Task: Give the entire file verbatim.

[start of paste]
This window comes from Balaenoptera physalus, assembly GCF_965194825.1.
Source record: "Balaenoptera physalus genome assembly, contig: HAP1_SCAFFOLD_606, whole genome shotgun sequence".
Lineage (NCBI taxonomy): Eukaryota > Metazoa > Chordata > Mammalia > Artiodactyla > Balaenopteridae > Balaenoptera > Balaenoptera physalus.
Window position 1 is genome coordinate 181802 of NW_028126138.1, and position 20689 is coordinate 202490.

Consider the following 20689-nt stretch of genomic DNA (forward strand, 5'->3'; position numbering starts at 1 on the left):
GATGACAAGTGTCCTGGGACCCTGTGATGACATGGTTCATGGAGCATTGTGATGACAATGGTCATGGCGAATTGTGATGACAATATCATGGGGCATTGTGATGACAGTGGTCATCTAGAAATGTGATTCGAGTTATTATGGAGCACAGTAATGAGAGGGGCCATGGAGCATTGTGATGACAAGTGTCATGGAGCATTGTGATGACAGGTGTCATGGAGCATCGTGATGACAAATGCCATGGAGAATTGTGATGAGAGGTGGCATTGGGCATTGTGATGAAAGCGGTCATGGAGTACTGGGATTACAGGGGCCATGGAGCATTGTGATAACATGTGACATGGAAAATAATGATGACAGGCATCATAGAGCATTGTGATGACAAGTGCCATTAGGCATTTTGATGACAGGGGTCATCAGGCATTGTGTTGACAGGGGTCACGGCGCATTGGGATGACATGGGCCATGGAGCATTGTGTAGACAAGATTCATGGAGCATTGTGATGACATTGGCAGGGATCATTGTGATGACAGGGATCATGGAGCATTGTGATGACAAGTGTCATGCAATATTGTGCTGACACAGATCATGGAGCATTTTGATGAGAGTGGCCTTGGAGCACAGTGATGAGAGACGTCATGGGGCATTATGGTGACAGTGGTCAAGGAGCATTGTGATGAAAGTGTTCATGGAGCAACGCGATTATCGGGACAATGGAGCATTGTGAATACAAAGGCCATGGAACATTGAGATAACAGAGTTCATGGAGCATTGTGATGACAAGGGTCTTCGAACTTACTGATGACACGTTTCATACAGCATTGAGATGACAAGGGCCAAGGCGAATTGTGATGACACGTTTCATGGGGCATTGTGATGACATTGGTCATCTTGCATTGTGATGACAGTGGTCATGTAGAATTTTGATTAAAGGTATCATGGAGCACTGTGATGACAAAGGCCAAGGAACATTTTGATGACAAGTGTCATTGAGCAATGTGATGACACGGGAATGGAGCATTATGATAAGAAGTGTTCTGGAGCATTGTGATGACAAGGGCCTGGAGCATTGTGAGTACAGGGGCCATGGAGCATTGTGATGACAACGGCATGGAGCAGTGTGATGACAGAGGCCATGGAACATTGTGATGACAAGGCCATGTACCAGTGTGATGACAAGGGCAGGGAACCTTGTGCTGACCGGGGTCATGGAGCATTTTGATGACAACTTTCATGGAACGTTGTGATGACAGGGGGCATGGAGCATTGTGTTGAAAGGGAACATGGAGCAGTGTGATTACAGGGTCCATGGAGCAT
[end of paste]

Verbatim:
This window comes from Balaenoptera physalus, assembly GCF_965194825.1.
Source record: "Balaenoptera physalus genome assembly, contig: HAP1_SCAFFOLD_606, whole genome shotgun sequence".
Lineage (NCBI taxonomy): Eukaryota > Metazoa > Chordata > Mammalia > Artiodactyla > Balaenopteridae > Balaenoptera > Balaenoptera physalus.
Window position 1 is genome coordinate 181802 of NW_028126138.1, and position 20689 is coordinate 202490.

Consider the following 20689-nt stretch of genomic DNA (forward strand, 5'->3'; position numbering starts at 1 on the left):
GATGACAAGTGTCCTGGGACCCTGTGATGACATGGTTCATGGAGCATTGTGATGACAATGGTCATGGCGAATTGTGATGACAATATCATGGGGCATTGTGATGACAGTGGTCATCTAGAAATGTGATTCGAGTTATTATGGAGCACAGTAATGAGAGGGGCCATGGAGCATTGTGATGACAAGTGTCATGGAGCATTGTGATGACAGGTGTCATGGAGCATCGTGATGACAAATGCCATGGAGAATTGTGATGAGAGGTGGCATTGGGCATTGTGATGAAAGCGGTCATGGAGTACTGGGATTACAGGGGCCATGGAGCATTGTGATAACATGTGACATGGAAAATAATGATGACAGGCATCATAGAGCATTGTGATGACAAGTGCCATTAGGCATTTTGATGACAGGGGTCATCAGGCATTGTGTTGACAGGGGTCACGGCGCATTGGGATGACATGGGCCATGGAGCATTGTGTAGACAAGATTCATGGAGCATTGTGATGACATTGGCAGGGATCATTGTGATGACAGGGATCATGGAGCATTGTGATGACAAGTGTCATGCAATATTGTGCTGACACAGATCATGGAGCATTTTGATGAGAGTGGCCTTGGAGCACAGTGATGAGAGACGTCATGGGGCATTATGGTGACAGTGGTCAAGGAGCATTGTGATGAAAGTGTTCATGGAGCAACGCGATTATCGGGACAATGGAGCATTGTGAATACAAAGGCCATGGAACATTGAGATAACAGAGTTCATGGAGCATTGTGATGACAAGGGTCTTCGAACTTACTGATGACACGTTTCATACAGCATTGAGATGACAAGGGCCAAGGCGAATTGTGATGACACGTTTCATGGGGCATTGTGATGACATTGGTCATCTTGCATTGTGATGACAGTGGTCATGTAGAATTTTGATTAAAGGTATCATGGAGCACTGTGATGACAAAGGCCAAGGAACATTTTGATGACAAGTGTCATTGAGCAATGTGATGACACGGGAATGGAGCATTATGATAAGAAGTGTTCTGGAGCATTGTGATGACAAGGGCCTGGAGCATTGTGAGTACAGGGGCCATGGAGCATTGTGATGACAACGGCATGGAGCAGTGTGATGACAGAGGCCATGGAACATTGTGATGACAAGGCCATGTACCAGTGTGATGACAAGGGCAGGGAACCTTGTGCTGACCGGGGTCATGGAGCATTTTGATGACAACTTTCATGGAACGTTGTGATGACAGGGGGCATGGAGCATTGTGTTGAAAGGGAACATGGAGCAGTGTGATTACAGGGTCCATGGAGCAT